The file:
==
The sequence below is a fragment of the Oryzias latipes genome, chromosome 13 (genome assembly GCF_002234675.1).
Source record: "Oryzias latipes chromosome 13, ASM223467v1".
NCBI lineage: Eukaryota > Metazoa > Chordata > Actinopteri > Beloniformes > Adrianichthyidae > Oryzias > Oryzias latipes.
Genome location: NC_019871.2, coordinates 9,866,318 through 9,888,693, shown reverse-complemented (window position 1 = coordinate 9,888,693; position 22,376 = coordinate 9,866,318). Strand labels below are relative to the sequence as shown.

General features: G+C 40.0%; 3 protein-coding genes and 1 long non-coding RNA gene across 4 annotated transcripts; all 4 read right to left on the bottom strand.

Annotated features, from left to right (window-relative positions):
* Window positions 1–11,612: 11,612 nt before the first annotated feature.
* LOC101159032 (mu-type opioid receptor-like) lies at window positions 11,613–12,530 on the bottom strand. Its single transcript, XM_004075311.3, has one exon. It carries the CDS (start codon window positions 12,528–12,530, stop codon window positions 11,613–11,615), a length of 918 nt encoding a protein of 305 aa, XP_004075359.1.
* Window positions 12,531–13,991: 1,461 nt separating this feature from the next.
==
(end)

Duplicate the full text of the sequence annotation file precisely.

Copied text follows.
The sequence below is a fragment of the Oryzias latipes genome, chromosome 13 (genome assembly GCF_002234675.1).
Source record: "Oryzias latipes chromosome 13, ASM223467v1".
NCBI lineage: Eukaryota > Metazoa > Chordata > Actinopteri > Beloniformes > Adrianichthyidae > Oryzias > Oryzias latipes.
Genome location: NC_019871.2, coordinates 9,866,318 through 9,888,693, shown reverse-complemented (window position 1 = coordinate 9,888,693; position 22,376 = coordinate 9,866,318). Strand labels below are relative to the sequence as shown.

General features: G+C 40.0%; 3 protein-coding genes and 1 long non-coding RNA gene across 4 annotated transcripts; all 4 read right to left on the bottom strand.

Annotated features, from left to right (window-relative positions):
* Window positions 1–11,612: 11,612 nt before the first annotated feature.
* LOC101159032 (mu-type opioid receptor-like) lies at window positions 11,613–12,530 on the bottom strand. Its single transcript, XM_004075311.3, has one exon. It carries the CDS (start codon window positions 12,528–12,530, stop codon window positions 11,613–11,615), a length of 918 nt encoding a protein of 305 aa, XP_004075359.1.
* Window positions 12,531–13,991: 1,461 nt separating this feature from the next.